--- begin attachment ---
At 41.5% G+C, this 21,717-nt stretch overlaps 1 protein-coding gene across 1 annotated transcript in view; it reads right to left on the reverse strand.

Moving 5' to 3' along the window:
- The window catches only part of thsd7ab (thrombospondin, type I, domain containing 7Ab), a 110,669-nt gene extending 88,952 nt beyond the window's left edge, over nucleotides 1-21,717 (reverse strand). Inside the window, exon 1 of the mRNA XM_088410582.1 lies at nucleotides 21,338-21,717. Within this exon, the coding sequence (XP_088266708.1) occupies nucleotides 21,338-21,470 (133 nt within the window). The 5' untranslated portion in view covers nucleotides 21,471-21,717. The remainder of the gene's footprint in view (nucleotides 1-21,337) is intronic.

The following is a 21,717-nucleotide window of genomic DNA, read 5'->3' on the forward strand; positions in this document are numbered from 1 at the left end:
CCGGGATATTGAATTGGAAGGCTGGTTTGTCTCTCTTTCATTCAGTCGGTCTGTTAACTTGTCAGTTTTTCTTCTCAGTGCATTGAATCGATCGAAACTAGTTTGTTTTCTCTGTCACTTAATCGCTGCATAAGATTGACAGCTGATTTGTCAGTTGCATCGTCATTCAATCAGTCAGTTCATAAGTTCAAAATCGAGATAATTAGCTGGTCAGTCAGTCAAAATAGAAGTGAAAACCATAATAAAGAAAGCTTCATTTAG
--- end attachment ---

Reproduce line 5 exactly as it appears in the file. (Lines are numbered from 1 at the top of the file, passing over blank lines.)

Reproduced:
CCGGGATATTGAATTGGAAGGCTGGTTTGTCTCTCTTTCATTCAGTCGGTCTGTTAACTTGTCAGTTTTTCTTCTCAGTGCATTGAATCGATCGAAACTAGTTTGTTTTCTCTGTCACTTAATCGCTGCATAAGATTGACAGCTGATTTGTCAGTTGCATCGTCATTCAATCAGTCAGTTCATAAGTTCAAAATCGAGATAATTAGCTGGTCAGTCAGTCAAAATAGAAGTGAAAACCATAATAAAGAAAGCTTCATTTAG